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Cross-border reporting in crisis: More partnerships and cooperation needed, not less

New tools to connect with partners across the globe

Cross-border cooperation took on a new dimension after COVID-19 closed off global travel. With many correspondents unable to travel, news media have had to depend on local partnerships for much of their reporting. 

The good news is that there are more and more solutions to facilitate such forms of cooperation. But many media managers are uncomfortable reaching outside their networks and working with a more diverse set of voices. 

The fourth session of #MediaRevolution looked at different aspects of cross-border reporting and how media organizations can adapt. Here are some of the key insights from the discussions. 

Tina Lee, Hostwriter. “Hostwriter: launch of the cross-border newsroom”:

  • Hostwriter is an open network connecting over 5,700 journalists from 154 countries. It helps reporters work on joint projects, provide training or mentoring and even find a place to crash. 
  • The idea behind the platform is to raise the quality of news coverage by connecting reporters across all career levels and locations and giving voices to the voiceless.
  • Hostwriter supports journalists who face barriers based on their race, gender or ethnicity in their professional life. It also connects those unable to cross the globe by themselves for economic or other reasons.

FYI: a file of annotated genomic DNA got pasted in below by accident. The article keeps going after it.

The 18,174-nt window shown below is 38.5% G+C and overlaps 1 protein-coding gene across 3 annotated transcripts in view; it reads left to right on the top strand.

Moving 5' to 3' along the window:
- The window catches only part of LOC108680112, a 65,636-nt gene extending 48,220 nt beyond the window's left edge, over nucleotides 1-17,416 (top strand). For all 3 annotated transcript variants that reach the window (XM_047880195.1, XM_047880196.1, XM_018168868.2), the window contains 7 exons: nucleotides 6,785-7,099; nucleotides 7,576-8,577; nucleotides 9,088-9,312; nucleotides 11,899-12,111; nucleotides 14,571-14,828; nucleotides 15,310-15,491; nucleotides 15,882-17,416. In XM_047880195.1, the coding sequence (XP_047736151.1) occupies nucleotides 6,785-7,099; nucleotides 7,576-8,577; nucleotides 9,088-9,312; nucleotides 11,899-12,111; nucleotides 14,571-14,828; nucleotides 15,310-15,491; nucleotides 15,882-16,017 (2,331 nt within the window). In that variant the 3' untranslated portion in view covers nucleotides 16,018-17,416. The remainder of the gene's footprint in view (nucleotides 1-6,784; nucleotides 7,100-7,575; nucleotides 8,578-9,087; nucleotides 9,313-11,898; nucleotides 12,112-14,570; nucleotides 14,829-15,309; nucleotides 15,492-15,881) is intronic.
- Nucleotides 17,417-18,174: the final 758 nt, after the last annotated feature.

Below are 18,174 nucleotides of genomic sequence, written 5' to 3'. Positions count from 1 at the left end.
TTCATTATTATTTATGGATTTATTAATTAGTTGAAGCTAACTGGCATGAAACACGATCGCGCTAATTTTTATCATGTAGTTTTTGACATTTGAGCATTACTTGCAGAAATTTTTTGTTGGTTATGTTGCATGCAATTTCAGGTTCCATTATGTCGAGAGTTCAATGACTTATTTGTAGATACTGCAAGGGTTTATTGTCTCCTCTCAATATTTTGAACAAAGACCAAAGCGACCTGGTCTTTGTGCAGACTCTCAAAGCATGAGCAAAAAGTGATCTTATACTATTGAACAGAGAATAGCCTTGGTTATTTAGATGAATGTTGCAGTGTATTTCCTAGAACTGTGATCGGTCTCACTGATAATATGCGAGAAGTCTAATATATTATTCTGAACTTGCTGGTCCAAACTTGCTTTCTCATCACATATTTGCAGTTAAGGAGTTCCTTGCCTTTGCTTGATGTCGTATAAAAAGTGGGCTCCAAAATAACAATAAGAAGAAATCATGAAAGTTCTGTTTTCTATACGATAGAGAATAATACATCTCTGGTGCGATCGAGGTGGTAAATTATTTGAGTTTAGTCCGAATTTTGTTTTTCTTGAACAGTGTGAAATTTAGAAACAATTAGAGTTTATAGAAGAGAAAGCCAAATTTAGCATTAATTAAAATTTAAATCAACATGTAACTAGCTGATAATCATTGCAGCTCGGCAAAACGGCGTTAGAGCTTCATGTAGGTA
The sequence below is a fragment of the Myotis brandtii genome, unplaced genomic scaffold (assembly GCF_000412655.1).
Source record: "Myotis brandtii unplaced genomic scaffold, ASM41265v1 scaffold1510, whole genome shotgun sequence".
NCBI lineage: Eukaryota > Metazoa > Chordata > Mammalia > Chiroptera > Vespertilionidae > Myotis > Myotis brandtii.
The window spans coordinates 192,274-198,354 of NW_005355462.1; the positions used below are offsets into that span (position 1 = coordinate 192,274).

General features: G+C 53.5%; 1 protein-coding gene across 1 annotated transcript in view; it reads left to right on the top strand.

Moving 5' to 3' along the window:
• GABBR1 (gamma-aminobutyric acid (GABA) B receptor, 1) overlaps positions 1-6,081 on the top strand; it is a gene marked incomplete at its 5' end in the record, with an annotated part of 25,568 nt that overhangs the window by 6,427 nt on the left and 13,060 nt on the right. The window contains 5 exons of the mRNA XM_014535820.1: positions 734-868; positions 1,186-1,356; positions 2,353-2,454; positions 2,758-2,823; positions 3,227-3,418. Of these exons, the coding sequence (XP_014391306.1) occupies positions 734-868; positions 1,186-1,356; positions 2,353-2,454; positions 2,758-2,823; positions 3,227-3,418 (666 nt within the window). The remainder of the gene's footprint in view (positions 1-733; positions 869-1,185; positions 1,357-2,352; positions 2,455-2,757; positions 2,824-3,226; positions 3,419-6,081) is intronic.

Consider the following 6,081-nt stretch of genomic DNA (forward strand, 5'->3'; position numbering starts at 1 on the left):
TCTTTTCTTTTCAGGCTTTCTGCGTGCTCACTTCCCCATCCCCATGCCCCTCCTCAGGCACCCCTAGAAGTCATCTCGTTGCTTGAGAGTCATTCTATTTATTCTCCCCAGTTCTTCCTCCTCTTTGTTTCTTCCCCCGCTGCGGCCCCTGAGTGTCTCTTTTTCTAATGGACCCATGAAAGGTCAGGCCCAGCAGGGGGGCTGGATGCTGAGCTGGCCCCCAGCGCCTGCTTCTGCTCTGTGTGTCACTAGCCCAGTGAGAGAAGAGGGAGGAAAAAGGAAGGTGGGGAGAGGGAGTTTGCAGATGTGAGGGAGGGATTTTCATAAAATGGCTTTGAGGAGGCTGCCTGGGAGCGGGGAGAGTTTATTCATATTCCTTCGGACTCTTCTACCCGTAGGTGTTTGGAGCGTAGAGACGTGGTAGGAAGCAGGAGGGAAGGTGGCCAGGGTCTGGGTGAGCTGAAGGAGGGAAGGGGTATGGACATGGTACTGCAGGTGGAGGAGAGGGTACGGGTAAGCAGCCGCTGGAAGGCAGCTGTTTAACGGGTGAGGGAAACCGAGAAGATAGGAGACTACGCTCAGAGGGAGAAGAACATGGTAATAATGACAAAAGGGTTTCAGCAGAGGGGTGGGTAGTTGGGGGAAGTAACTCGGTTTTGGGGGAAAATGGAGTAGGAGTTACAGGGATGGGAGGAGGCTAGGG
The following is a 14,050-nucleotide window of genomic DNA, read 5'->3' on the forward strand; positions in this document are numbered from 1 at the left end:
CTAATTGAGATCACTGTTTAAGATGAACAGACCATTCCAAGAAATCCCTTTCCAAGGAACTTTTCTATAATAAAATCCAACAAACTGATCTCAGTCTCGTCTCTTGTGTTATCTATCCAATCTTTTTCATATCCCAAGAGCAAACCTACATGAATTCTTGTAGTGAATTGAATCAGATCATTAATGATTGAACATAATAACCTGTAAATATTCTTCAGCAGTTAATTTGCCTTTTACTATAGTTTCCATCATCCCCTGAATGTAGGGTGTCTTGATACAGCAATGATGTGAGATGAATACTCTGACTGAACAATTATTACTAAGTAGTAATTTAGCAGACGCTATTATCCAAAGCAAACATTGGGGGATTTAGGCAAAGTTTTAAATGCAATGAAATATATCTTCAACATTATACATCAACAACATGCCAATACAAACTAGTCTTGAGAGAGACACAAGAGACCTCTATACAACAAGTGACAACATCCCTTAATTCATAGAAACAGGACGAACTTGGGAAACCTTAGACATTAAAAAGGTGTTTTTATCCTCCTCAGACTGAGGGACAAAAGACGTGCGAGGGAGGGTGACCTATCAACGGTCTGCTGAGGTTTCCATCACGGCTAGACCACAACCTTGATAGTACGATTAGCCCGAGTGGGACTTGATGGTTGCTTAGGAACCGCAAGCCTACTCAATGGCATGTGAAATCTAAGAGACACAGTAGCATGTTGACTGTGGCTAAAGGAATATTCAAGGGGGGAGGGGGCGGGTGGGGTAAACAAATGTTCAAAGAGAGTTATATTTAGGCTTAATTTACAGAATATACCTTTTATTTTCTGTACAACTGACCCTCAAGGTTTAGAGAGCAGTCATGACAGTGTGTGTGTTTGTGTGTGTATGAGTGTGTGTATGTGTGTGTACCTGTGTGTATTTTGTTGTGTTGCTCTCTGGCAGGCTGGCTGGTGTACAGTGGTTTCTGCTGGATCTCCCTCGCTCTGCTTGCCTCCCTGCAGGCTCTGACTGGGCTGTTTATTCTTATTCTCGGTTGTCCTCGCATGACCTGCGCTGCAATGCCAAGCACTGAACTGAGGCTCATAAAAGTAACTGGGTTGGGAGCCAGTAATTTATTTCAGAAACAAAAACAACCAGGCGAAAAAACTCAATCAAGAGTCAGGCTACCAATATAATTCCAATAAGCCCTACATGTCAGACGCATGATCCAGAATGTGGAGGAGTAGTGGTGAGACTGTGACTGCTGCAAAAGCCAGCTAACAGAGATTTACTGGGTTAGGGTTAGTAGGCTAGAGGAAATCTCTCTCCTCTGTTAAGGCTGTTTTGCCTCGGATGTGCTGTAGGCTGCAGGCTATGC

• The network is currently working to set up an international newsroom providing journalists across the world an opportunity to work together on stories that are often deprioritized by major market players.  
  • Fact checking is often seen as the biggest challenge for cross-border cooperation. Newsroom diversity can make a difference: having colleagues from different countries around can help editors make sense of any data faster and more effectively.

Jakub Gornicki, Outriders. “Behind the scenes of the Outriders“:

  • Outriders depend on cross-border cooperation in their work and have been able to carry out multiple multimedia projects with colleagues in different countries, using Hostwriter network in particular. 
  • As soon as you stop thinking in the paradigm that a story is a text – you’ll see much more opportunities. [Outriders experiment with storytelling and rarely use standard media formats]. But finding the right people will also be more challenging. Cross-border networks have been a great help in that sense.
  • For example, a story about the Turkish offensive against the Kurds in Syria was based on WhatsApp conversations with a local reporter. “We actually used the chat messages to tell the story”.
  • Filming dangerous events can be a challenge. Especially, flash points like war or mass riots. So Outriders found a solution – creating animated comics to visualize the story. One example is a story about COVID-19 response in Brazil’s favelas. This comic has been translated into four languages which made stories more accessible for different audiences.